As a teenager, so much of the prospect of adulthood embodies compliance, loss of purpose, and settling for much less than one could hope for. We live in a complex epoch, and persistently being told that we can be whatever we want to be inspires within us only obfuscates our views of our personal futures. We are told to dream greatly, but somehow, some might say naturally, we also intrinsically hope for the things every generation of Americans has had and does have: stability, family, property, accomplishments within a system, a place in society. Which way do we, as teenagers, turn when these seemingly inherent ideas contrast against our convictions of rebellion and individuality?
Who We Could Be
The truth is, I certainly don’t know. More so, though, I don’t think anyone ever has. Take, for example Jim Stark in Rebel Without a Cause. In some ways resembling James Dean’s own personal experience, Jim’s conflict is rooted in his attempts to establish his identity. The man he wants to be certainly doesn’t include the submissive nature his mother has instilled in his father. However, this doesn’t mean he doesn’t want to be an adult. At least he feels like his actions are with a central purpose. When, then, his “relationship” with Judy begins to develop, he hangs on to it as a demonstration of his dominance, perhaps his conquest of Buzz.
The grand culmination of Jim’s internal conflict comes towards the end of his story, when Judy confesses her love for him in the mansion they’re hiding out in. His reaction is best described in a quote about a kid named Sam from a 1950s film titled Teens: The Age of Turmoil: “Sam feels safer saying nothing. At least then he can’t say the wrong thing.” Jim simply mumbles gibberish and kinda looks away. The fear of failure as adoption of aspects of adulthood like complacency prevents Jim from following through with the situation which he may hope for. The feelings of helplessness that characterize the teenage experience encourage rejection of norms: rebellion.
Knowledge & Understanding
Perhaps the greatest deficiency in the teenage quest for adulthood is the necessity of the teenage mind to adapt to the new ideas and environments to which it is exposed. While many aspects of the adult lifestyle stay consistent for extended periods of time, childhood and adolescence are full of frequent change. Thus, even in a rebellious move towards adopting the romanticized component of love of the adult lifestyle, Jim’s “mind needs adjusting to its new learning” (Age). He mumbles and looks away because he wasn’t expecting to have to deal with something so much deeper (and thus less enjoyable) than just the kiss that would follow.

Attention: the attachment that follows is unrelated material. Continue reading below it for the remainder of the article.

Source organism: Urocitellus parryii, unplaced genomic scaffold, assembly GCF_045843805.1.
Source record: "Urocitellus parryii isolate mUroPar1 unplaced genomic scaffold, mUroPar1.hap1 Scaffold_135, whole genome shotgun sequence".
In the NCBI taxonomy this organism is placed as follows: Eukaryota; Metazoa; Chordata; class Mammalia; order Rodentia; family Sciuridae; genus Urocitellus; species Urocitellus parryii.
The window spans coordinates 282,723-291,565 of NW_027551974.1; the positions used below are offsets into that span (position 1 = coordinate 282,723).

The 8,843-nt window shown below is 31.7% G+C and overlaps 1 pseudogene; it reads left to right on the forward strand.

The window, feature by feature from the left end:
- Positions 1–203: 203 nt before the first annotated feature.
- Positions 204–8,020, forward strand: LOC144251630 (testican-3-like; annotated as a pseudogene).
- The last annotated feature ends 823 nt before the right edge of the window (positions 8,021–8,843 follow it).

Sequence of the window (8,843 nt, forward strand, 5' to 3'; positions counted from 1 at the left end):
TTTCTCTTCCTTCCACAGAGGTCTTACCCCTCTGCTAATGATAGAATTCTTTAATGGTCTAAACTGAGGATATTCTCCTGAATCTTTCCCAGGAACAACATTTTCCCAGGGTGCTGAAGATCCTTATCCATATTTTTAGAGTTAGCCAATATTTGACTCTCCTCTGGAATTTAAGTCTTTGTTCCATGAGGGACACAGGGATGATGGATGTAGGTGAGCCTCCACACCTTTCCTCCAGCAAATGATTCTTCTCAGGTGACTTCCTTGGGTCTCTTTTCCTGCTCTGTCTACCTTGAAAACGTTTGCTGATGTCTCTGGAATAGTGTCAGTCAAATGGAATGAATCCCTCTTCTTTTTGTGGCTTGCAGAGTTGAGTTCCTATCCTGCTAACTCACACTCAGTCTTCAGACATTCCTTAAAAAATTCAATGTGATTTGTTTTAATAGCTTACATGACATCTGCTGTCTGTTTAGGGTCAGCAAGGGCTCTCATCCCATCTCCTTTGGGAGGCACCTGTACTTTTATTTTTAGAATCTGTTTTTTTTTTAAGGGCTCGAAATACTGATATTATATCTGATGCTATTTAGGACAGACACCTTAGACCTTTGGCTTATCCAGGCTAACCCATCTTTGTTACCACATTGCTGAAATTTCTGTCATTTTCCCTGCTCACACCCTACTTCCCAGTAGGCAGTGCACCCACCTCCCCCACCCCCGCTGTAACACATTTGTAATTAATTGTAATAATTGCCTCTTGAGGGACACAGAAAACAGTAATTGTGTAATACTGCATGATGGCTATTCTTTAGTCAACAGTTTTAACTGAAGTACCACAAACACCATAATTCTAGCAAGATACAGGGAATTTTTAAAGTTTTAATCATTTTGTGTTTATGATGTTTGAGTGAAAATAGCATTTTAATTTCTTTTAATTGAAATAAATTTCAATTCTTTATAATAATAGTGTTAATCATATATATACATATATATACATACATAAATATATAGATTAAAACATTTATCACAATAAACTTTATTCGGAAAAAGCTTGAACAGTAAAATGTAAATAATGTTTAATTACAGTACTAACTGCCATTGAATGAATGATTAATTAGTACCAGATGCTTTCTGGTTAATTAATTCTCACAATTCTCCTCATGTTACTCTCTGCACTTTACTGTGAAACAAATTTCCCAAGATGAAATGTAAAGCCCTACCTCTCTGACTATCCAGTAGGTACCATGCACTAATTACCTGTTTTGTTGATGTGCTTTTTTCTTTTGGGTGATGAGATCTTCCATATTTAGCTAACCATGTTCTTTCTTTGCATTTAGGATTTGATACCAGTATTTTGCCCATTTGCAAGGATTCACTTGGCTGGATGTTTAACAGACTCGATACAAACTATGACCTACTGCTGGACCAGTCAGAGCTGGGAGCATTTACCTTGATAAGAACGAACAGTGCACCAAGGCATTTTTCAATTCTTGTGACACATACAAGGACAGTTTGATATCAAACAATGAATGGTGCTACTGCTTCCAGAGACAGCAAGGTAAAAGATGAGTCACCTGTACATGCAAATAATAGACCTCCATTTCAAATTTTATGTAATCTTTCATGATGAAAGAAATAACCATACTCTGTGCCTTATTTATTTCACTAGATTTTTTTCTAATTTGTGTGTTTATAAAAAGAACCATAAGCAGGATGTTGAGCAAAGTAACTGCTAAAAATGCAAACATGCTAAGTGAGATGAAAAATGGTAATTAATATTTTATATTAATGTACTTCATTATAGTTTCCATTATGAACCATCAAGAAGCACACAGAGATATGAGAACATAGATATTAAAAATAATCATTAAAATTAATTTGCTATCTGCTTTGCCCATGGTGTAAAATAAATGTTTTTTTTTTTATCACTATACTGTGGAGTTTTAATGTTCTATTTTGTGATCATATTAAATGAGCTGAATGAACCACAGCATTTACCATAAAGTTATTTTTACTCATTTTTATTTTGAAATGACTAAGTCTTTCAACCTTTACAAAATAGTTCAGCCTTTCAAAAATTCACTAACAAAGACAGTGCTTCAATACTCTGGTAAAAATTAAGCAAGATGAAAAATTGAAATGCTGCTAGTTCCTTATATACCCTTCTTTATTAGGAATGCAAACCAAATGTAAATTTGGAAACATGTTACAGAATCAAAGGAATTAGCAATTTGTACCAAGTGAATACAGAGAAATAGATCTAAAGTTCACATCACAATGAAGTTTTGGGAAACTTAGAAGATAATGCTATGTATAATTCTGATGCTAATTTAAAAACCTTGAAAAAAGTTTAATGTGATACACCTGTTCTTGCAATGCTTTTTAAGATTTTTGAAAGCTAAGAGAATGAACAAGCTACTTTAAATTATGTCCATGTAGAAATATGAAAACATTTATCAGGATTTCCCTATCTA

Of course, Jim’s actions perfectly mirror those of teenagers today. As a manner of demonstrating our independence and capability of individual thought, we seek to expose ourselves to situations for which we aren’t ready: for which there are “prerequisite experiences.” When we realize the expansive nature of necessary considerations which come with these experiences, we try to get out of them simply by feigning response and “running away,” at least mentally.
Arrogance of Values
Prof. Michael Goldberg states the following in a set of notes for a class on Modern Youth Culture at UW Bothell in 1999: “One [historian] view [of 1950s youth culture] attacks the counterculture as being the [product] of overindulged suburban brats, while the other view celebrates the counterculture as saviors of an America that was fast approaching a failure of its soul due to the massive buildup of hubris and smug material self-satisfaction in its ever-more restricted veins.” While most of those involved with the counterculture movement would argue that the latter view better represents their own intentions, I would argue that Jim’s actions demonstrate the former. In pursuit of an ideal of rebellion (for example, by becoming the man his father isn’t), Jim begins to associate his own “self-satisfaction” and pride with living up to this ideal. Thus, when Judy proposes to subject him to a new form of “emotional surrender” in the form of love (with seeming expectation of reciprocation), he feels an inherent need to reject it in order to stick to his values. His rebellion places him back in the category which it aimed to oppose: “an America that was fast approaching a failure of its soul due to the massive buildup and smug material self-satisfaction in its ever-more restricted veins” (Goldberg).
Where does all this lead us? Perhaps to the conclusion that, in the end, every generation, despite innovation and progress, believes in the same ideals. They attach themselves to new ideas, often in opposition to those of the past. They follow these with all their effort until they realize that neither is this sustainable nor does it allow them to live lives that fulfill the most basic purpose of life: reproduction. Perhaps each generation is individually aware of this, but now, more than ever, rebellion is conscious of this perspective. Does it mean it’ll stop? No. Does it mean that perhaps it’ll have more purpose? Tumblr and Twitter could be pretty good arguments for this. If our rebellion is against oppressive ideas of the past towards other groups, then maybe there is an advantage that rises from it. Either way, we’ll look back at our teenage years in twenty years and who knows what we’ll think. We’ll see.
Age of Turmoil. Perf. Lorne Greene. McGraw Hill Text-Films, 1953. YouTube. YouTube, 2 Mar. 2013. Web. 19 Apr. 2015.
Goldberg, Michael. “Lecture Notes for Youth Culture and the Culture of the 50s.” BLS 467: Modern U.S. Youth Culture. University of Washington – Bothell, Autumn 1999. Web. 19 Apr. 2015.